To edit a selector attribute, choose the attribute from the list and click Edit Attribute. The relevant selector dialog box opens. For more information on the different selector attributes, see Editing Selectors.
To remove a selector attribute, choose the attribute from the list and click Delete Attribute. Note that a selector with no attributes will match everything.
Select whether authentication is allowed or denied.
If an authentication chain ends in a deny action, or if the user does not match any selectors in the authentication rules, the user is not allowed to log in.
In a nested chain of authentication rules, it is possible, for example, to set the parent rule to deny authentication and a child rule with a selector to allow authentication. If the user name matches the selector and successfully completes the authentication method(s), login is allowed.
For more information on the authentication chains, see Configuring User Authentication Chains .
You can optionally select a group name in the Set Services group field. This sets a group for the users that pass the particular authentication chain. The group definition is later used when defining the allowed services for the user.
If the group is set here, it overrides any group selectors on the Services page. See Services.
On the Parameters tab, you can configure which authentication methods are allowed, and how they are used.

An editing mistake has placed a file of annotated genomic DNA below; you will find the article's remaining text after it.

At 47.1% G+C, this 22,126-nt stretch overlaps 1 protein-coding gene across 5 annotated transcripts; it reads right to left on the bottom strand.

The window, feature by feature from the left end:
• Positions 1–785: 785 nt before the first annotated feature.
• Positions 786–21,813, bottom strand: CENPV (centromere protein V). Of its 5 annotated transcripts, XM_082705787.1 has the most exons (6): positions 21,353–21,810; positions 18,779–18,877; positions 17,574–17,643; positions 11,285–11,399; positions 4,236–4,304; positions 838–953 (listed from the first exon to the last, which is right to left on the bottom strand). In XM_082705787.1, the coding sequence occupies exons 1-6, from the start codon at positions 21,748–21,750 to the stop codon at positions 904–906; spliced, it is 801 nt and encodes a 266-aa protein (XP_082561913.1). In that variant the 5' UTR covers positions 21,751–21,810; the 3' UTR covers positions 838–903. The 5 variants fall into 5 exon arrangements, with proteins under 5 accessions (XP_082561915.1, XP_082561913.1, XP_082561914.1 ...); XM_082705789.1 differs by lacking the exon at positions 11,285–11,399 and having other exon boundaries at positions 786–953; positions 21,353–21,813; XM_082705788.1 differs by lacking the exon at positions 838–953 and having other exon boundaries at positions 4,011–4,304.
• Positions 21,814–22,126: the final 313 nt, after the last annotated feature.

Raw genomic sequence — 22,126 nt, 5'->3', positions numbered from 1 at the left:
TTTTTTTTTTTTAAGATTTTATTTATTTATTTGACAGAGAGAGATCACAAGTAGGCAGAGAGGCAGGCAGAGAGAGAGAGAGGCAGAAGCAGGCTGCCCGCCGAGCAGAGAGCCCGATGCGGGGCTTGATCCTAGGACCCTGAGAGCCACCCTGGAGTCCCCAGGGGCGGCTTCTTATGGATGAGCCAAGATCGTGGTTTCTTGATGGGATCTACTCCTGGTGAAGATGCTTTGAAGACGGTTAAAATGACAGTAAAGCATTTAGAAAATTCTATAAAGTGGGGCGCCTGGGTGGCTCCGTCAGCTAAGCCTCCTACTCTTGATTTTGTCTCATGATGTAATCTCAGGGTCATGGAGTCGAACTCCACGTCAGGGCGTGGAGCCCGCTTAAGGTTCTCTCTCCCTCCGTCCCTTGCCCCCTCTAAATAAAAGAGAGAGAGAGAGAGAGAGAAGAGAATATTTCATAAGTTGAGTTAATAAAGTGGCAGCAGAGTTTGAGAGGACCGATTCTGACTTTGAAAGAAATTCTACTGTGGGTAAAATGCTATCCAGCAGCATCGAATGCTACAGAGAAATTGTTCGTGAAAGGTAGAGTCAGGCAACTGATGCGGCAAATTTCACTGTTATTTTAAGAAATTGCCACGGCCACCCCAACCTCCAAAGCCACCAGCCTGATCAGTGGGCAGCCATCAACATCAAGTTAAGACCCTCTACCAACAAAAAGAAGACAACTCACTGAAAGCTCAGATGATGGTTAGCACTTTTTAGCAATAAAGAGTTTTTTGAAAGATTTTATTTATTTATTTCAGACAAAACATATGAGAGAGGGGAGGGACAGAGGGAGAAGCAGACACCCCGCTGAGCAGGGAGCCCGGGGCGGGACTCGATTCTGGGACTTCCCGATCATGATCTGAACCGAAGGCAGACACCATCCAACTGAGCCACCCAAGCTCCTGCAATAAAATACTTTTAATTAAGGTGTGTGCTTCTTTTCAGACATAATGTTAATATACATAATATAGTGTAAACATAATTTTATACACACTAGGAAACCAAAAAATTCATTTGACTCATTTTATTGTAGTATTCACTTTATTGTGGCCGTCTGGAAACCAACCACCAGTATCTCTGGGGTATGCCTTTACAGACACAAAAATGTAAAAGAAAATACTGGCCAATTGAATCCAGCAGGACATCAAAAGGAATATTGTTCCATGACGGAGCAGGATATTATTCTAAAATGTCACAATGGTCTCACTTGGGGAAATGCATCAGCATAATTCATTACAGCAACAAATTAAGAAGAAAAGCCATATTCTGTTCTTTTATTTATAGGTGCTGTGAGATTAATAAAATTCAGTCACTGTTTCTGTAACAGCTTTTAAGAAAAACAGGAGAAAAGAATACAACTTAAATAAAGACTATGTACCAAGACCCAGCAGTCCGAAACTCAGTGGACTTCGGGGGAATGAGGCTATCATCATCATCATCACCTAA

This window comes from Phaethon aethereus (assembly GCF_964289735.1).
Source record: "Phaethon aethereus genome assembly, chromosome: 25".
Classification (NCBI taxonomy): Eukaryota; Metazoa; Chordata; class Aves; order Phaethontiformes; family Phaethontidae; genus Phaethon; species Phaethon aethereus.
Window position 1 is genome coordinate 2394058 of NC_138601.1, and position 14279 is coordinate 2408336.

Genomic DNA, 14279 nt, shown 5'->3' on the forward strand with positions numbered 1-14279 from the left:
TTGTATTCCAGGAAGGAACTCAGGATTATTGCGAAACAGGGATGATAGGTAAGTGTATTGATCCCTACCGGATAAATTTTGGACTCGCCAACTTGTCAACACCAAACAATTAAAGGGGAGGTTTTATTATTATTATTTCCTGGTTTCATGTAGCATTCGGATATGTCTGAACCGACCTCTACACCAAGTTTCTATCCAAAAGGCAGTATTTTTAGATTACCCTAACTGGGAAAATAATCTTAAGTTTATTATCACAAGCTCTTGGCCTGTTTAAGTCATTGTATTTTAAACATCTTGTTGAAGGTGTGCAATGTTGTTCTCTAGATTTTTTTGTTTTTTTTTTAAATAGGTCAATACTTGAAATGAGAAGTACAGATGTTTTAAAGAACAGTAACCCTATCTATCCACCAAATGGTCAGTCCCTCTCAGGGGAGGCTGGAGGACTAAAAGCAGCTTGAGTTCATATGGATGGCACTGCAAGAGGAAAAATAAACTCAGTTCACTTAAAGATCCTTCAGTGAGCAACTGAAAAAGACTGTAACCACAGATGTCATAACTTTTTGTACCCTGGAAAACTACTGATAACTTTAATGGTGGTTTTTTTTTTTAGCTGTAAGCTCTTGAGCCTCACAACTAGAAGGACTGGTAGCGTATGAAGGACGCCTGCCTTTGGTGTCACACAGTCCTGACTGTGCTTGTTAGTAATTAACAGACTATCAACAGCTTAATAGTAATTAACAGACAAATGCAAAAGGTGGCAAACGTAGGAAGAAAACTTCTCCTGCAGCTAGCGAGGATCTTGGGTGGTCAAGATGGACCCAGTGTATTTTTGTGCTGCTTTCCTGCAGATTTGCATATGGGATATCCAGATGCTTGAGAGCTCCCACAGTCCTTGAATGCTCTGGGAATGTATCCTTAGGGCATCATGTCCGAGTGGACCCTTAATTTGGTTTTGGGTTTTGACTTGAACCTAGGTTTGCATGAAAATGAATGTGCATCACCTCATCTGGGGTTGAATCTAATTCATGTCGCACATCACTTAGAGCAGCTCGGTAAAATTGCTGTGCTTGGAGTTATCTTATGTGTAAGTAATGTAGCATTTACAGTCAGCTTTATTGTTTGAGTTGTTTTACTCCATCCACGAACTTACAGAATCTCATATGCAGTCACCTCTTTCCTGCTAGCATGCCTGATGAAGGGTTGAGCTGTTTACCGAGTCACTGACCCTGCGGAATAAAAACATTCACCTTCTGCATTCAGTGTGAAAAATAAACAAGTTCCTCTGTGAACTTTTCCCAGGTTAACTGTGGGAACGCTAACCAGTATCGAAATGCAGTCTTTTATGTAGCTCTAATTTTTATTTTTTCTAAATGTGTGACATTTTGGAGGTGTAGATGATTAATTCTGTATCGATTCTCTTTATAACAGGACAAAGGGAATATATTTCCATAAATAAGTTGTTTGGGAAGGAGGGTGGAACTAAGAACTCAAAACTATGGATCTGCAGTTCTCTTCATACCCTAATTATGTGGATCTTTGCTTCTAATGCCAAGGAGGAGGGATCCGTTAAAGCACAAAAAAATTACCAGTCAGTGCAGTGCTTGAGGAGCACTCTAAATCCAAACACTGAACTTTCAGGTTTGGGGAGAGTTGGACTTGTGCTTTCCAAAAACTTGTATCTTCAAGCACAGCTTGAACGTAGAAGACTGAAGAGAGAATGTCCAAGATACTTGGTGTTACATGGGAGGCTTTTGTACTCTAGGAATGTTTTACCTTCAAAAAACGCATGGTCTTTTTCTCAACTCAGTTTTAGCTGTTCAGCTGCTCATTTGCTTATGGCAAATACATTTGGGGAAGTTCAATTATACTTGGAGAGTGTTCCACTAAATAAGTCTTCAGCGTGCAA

Select the Allow password authentication check box if you want to allow password authentication. For more information, see User Authentication with Passwords.
Set a delay (in seconds) between a failed attempt and a retry. The default delay is 2 seconds.
Set the maximum number of authentication attempts. By default, 3 attempts are allowed.
Select the Allow public-key authentication check box when you want to allow public-key authentication. For more information, see User Authentication with Public Keys and User Authentication with Certificates.
This option can be used when the authentication rule contains a child rule with certificate selectors.
Select the Try all offered public keys check box when you expect the user to have several certificates of which only some allow logon (that is, match the selectors in the child authentication rule).
If the check box is not selected, SSH Tectia Server will try to match only the first certificate offered by the client. If the check box is selected, SSH Tectia Server will try all offered certificates until a match is found.
Specify a path to the file that lists the user public keys that are authorized for login. The path can contain a pattern string that is expanded by SSH Tectia Server.
The following pattern strings can be used:
%homedir% is the user's home directory
%username% is the user's login name
For Windows domain users, these strings are substituted differently:
%U is expanded to
%username% is expanded to
%username-without-domain% is the user's login name without the domain part.
The default is
For more information on the syntax of the authorization file, see the section called “Authorization File Options”.
Specify a path to the directory that contains the user public keys
that are authorized for login. As with the authorization file, the path can